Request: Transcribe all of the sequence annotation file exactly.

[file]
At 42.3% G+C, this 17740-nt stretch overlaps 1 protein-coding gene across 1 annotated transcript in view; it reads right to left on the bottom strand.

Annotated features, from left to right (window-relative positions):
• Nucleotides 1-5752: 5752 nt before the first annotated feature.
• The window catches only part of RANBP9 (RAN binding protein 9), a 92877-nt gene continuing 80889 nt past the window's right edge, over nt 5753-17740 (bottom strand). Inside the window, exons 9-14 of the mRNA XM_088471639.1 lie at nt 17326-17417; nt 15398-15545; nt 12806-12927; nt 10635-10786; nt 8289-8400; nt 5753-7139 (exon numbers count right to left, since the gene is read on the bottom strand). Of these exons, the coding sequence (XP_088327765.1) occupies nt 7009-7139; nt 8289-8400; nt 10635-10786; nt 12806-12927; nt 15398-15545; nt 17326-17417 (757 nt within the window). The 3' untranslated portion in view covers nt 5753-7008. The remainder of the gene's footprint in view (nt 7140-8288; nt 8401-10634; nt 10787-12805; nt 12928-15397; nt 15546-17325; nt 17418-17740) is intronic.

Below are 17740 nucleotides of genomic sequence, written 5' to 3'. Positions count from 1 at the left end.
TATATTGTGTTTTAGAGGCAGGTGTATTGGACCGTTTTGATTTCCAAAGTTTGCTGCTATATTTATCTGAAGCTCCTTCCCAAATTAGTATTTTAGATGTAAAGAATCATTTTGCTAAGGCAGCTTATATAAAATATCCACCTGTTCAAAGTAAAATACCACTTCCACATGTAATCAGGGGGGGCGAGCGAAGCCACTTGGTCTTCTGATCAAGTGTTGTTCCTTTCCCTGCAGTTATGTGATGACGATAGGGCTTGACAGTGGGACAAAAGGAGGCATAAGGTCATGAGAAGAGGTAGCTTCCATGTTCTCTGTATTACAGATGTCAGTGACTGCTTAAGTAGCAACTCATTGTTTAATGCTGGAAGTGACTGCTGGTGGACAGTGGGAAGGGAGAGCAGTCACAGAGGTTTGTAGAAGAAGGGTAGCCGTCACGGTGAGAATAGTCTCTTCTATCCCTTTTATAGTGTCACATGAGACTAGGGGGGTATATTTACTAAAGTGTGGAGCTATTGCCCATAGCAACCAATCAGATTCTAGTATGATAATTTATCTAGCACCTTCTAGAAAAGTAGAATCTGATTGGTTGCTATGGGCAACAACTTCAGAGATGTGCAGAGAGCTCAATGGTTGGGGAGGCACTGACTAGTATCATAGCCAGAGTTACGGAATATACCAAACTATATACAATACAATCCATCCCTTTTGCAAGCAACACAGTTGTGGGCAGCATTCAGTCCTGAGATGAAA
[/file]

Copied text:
At 42.3% G+C, this 17740-nt stretch overlaps 1 protein-coding gene across 1 annotated transcript in view; it reads right to left on the bottom strand.

Annotated features, from left to right (window-relative positions):
• Nucleotides 1-5752: 5752 nt before the first annotated feature.
• The window catches only part of RANBP9 (RAN binding protein 9), a 92877-nt gene continuing 80889 nt past the window's right edge, over nt 5753-17740 (bottom strand). Inside the window, exons 9-14 of the mRNA XM_088471639.1 lie at nt 17326-17417; nt 15398-15545; nt 12806-12927; nt 10635-10786; nt 8289-8400; nt 5753-7139 (exon numbers count right to left, since the gene is read on the bottom strand). Of these exons, the coding sequence (XP_088327765.1) occupies nt 7009-7139; nt 8289-8400; nt 10635-10786; nt 12806-12927; nt 15398-15545; nt 17326-17417 (757 nt within the window). The 3' untranslated portion in view covers nt 5753-7008. The remainder of the gene's footprint in view (nt 7140-8288; nt 8401-10634; nt 10787-12805; nt 12928-15397; nt 15546-17325; nt 17418-17740) is intronic.

Below are 17740 nucleotides of genomic sequence, written 5' to 3'. Positions count from 1 at the left end.
TATATTGTGTTTTAGAGGCAGGTGTATTGGACCGTTTTGATTTCCAAAGTTTGCTGCTATATTTATCTGAAGCTCCTTCCCAAATTAGTATTTTAGATGTAAAGAATCATTTTGCTAAGGCAGCTTATATAAAATATCCACCTGTTCAAAGTAAAATACCACTTCCACATGTAATCAGGGGGGGCGAGCGAAGCCACTTGGTCTTCTGATCAAGTGTTGTTCCTTTCCCTGCAGTTATGTGATGACGATAGGGCTTGACAGTGGGACAAAAGGAGGCATAAGGTCATGAGAAGAGGTAGCTTCCATGTTCTCTGTATTACAGATGTCAGTGACTGCTTAAGTAGCAACTCATTGTTTAATGCTGGAAGTGACTGCTGGTGGACAGTGGGAAGGGAGAGCAGTCACAGAGGTTTGTAGAAGAAGGGTAGCCGTCACGGTGAGAATAGTCTCTTCTATCCCTTTTATAGTGTCACATGAGACTAGGGGGGTATATTTACTAAAGTGTGGAGCTATTGCCCATAGCAACCAATCAGATTCTAGTATGATAATTTATCTAGCACCTTCTAGAAAAGTAGAATCTGATTGGTTGCTATGGGCAACAACTTCAGAGATGTGCAGAGAGCTCAATGGTTGGGGAGGCACTGACTAGTATCATAGCCAGAGTTACGGAATATACCAAACTATATACAATACAATCCATCCCTTTTGCAAGCAACACAGTTGTGGGCAGCATTCAGTCCTGAGATGAAA